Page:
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Marketing and Comms
Hyundai's Controversial Ad:
Communicating Sustainability the Wrong Way?

Suicide may be painless in the song but it's a theme that's causing all sorts of grief for automaker Hyundai.

Suicide may be painless in the song but it's a theme that's causing all sorts of grief for automaker Hyundai.

At issue is a new viral video posted on YouTube (that has since been removed) for its ix35 Crossover vehicle and created by in-house agency, Innocean. The video advert depicts a man trying to kill himself through asphyxiation from his ix35's tailpipe exhaust. He fails because the car is powered by a hydrogen fuel cell and so emits only water.

The ad had only been online a few hours before it was kicking up a storm of condemnation assisted by an open letter from an outraged blogger whose own father had committed suicide in the manner depicted by the ad. Hyundai quickly apologised and tried to distance itself from the "creative" work but, such is the half-life of the Internet — once you put it out there, it stays there.

Anyone who has ever worked in a creative agency knows how this story goes. First the client says they want something really "edgy" and so the agency's creative team comes up with a completely whacked-out idea that amuses them and their colleagues no end, safe in the knowledge that the client will never sign off on it. Except in this case Hyundai did, drawing, it must be said, on a track record of dubious taste decisions when it comes to their ads.

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Hyundai's "pipe job" isn't the first advert to invoke suicide. Portuguese conservation group Quercus, did it in 2008 in a video that showed animated animals killing themselves rather than face the destruction of their habitats.

Environmental groups have long used shock advertising to try and wake up the world to the dangers of climate change and other issues. One of the most successful (and funny) green agitprop videos of recent years was the Coen Brothers' parody of the U.S. coal lobby's claims that their product could produce clean energy.

In 2010, created this shock spot featuring pregnant mothers and babies smoking cigarettes to campaign against one U.S. senator's attempt to block the EPA from regulating GHGs under the Clean Air Act. The same year, WWF released its own "edgy" video titled, "It all comes back to you," that tied littering with being run over by a truck.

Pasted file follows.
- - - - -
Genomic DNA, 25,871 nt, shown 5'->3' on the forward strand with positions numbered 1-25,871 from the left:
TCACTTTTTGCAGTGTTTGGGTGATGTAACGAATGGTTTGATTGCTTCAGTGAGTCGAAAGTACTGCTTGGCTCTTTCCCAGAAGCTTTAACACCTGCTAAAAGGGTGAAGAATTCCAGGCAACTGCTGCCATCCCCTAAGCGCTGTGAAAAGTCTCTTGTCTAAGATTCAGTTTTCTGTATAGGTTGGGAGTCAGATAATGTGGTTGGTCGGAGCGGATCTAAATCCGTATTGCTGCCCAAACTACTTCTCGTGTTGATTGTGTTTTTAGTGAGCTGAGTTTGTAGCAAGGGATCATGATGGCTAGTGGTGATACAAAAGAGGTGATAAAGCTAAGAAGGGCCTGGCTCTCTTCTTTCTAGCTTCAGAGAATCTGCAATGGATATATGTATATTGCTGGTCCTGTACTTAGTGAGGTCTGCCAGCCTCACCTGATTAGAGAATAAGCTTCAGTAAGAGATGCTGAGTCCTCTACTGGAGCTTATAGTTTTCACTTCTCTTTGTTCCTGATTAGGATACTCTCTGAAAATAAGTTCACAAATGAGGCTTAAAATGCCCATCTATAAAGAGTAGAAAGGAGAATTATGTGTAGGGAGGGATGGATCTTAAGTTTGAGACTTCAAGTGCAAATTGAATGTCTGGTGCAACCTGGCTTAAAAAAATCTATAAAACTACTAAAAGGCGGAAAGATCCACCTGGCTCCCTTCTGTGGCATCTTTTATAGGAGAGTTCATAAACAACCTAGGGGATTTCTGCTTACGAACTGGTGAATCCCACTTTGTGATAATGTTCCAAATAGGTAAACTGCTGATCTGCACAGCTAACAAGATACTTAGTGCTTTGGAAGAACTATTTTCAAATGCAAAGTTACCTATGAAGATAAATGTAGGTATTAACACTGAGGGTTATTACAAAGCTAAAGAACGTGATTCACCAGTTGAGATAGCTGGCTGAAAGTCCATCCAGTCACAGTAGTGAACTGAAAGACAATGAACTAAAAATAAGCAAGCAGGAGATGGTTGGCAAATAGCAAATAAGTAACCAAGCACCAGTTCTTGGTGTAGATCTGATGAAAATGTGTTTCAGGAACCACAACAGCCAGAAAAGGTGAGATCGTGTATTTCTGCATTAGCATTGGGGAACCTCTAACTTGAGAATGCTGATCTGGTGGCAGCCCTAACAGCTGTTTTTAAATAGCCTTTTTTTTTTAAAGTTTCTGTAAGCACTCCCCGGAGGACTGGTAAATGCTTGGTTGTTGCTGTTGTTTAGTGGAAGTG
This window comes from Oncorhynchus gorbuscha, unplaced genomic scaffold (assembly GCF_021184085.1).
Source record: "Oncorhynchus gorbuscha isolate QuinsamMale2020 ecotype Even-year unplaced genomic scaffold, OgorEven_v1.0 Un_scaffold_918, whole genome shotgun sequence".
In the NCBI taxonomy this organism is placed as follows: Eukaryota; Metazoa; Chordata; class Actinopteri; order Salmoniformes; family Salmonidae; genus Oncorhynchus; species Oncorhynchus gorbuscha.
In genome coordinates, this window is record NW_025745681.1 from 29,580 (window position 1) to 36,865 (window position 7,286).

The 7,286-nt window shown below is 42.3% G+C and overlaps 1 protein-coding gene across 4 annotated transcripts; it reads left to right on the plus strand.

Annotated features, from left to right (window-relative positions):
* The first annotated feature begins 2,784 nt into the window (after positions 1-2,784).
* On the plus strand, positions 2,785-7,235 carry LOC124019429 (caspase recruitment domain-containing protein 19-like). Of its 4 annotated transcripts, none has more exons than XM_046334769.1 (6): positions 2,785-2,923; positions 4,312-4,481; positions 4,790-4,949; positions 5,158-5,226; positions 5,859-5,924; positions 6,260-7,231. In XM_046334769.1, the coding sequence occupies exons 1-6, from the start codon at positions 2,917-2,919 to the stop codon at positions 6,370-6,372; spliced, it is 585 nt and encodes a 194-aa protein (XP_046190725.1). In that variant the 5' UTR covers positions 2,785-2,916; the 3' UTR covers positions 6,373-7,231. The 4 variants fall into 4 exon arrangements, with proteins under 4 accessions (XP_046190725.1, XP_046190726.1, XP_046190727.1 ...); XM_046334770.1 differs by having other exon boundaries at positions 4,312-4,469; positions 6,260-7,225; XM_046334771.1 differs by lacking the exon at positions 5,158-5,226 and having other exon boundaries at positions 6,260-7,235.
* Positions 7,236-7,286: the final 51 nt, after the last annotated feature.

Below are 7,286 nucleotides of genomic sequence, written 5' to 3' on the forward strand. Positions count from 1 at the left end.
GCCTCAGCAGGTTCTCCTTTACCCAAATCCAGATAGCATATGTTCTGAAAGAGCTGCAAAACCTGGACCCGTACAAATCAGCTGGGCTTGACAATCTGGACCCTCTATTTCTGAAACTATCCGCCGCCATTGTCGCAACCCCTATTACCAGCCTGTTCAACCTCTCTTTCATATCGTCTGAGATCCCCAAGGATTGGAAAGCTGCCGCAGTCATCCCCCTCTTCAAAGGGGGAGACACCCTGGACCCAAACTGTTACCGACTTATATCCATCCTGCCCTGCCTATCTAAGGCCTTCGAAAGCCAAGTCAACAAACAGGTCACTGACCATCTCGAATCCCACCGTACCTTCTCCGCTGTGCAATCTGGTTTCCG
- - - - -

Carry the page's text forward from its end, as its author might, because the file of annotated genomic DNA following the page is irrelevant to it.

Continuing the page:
The difference, of course, is that these NGOs were using shock tactics to raise public awareness for a sustainability cause. Hyundai, on the other hand, was trying to sell cars, albeit more sustainable ones than most of their SUV competitors.

Many in the advertising industry would dismiss the furor over Hyundai's YouTube faux pas as collateral damage in the pursuit of a viral hit. It wouldn't be the first time that a brand had floated a risky advert on its agency's YouTube channel safe in the knowledge that it could deny all knowledge of the work if it goes viral in the wrong way. Indeed the "pipe job" seems to be yet another case of a "plain dumb marketing" social media screw-up, propelled by an agency and perhaps also a brand that underestimated just how quickly vocal, opinionated social media criticism can damage a company's reputation.

At the same time, the incident poses a bigger question about what constitutes sustainable marketing — can a brand be authentic whilst also being edgy and provocative? All too often brands equate sustainability with being worthy and earnest. They assume sustainability is not a fun concept that will connect with customers so marketers end up overplaying green or social cause imagery, creating associations that try the patience of most educated consumers (Mazda's association with The Lorax being a great example). Or they make tangential creative leaps that land them in hot water, as Hyundai just discovered. In this case could it be possible that the agency thought it could push the limits of edginess because marketing a green and sustainable product gave it more creative "wiggle room"?

Ultimately, sustainability needs better, more creative storytelling if it is going to be a philosophy that captures the hearts and minds of companies and customers alike. Work such as the Rainforest Alliance's "Follow the Frog" show that sustainability adverts can be funny and insightful when the storytellers understand the values they are trying to communicate. But until more marketers feel comfortable talking about sustainability, they'll keep creating noxious adverts like "pipe job."

This post first appeared in The Guardian on May 2, 2013.